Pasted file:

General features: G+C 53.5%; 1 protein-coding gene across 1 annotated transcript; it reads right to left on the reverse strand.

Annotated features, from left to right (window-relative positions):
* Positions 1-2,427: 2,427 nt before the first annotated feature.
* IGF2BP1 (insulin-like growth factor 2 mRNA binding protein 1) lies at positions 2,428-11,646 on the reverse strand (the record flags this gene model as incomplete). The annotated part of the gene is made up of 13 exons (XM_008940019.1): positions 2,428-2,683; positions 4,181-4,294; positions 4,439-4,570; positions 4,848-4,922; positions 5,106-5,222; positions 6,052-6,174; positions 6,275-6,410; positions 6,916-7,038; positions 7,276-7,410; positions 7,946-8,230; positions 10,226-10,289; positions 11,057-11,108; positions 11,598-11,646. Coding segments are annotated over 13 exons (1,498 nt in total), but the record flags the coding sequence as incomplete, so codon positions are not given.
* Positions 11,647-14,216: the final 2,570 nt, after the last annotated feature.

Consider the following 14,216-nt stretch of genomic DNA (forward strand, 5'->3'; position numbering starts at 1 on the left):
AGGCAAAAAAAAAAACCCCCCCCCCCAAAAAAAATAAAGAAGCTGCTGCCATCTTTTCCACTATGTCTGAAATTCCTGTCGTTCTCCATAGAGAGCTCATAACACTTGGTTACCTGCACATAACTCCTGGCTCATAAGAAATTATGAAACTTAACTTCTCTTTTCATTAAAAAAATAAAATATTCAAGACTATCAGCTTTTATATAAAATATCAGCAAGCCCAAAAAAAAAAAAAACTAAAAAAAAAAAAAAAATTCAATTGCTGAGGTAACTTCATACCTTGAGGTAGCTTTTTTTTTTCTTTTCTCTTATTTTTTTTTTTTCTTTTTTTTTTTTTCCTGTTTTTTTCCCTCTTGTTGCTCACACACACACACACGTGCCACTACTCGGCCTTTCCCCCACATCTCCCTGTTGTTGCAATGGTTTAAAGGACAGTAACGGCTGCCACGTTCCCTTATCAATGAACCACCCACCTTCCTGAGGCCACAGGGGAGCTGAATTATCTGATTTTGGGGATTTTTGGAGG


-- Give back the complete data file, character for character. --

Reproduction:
General features: G+C 53.5%; 1 protein-coding gene across 1 annotated transcript; it reads right to left on the reverse strand.

Annotated features, from left to right (window-relative positions):
* Positions 1-2,427: 2,427 nt before the first annotated feature.
* IGF2BP1 (insulin-like growth factor 2 mRNA binding protein 1) lies at positions 2,428-11,646 on the reverse strand (the record flags this gene model as incomplete). The annotated part of the gene is made up of 13 exons (XM_008940019.1): positions 2,428-2,683; positions 4,181-4,294; positions 4,439-4,570; positions 4,848-4,922; positions 5,106-5,222; positions 6,052-6,174; positions 6,275-6,410; positions 6,916-7,038; positions 7,276-7,410; positions 7,946-8,230; positions 10,226-10,289; positions 11,057-11,108; positions 11,598-11,646. Coding segments are annotated over 13 exons (1,498 nt in total), but the record flags the coding sequence as incomplete, so codon positions are not given.
* Positions 11,647-14,216: the final 2,570 nt, after the last annotated feature.

Consider the following 14,216-nt stretch of genomic DNA (forward strand, 5'->3'; position numbering starts at 1 on the left):
AGGCAAAAAAAAAAACCCCCCCCCCCAAAAAAAATAAAGAAGCTGCTGCCATCTTTTCCACTATGTCTGAAATTCCTGTCGTTCTCCATAGAGAGCTCATAACACTTGGTTACCTGCACATAACTCCTGGCTCATAAGAAATTATGAAACTTAACTTCTCTTTTCATTAAAAAAATAAAATATTCAAGACTATCAGCTTTTATATAAAATATCAGCAAGCCCAAAAAAAAAAAAAACTAAAAAAAAAAAAAAAATTCAATTGCTGAGGTAACTTCATACCTTGAGGTAGCTTTTTTTTTTCTTTTCTCTTATTTTTTTTTTTTCTTTTTTTTTTTTTCCTGTTTTTTTCCCTCTTGTTGCTCACACACACACACACGTGCCACTACTCGGCCTTTCCCCCACATCTCCCTGTTGTTGCAATGGTTTAAAGGACAGTAACGGCTGCCACGTTCCCTTATCAATGAACCACCCACCTTCCTGAGGCCACAGGGGAGCTGAATTATCTGATTTTGGGGATTTTTGGAGG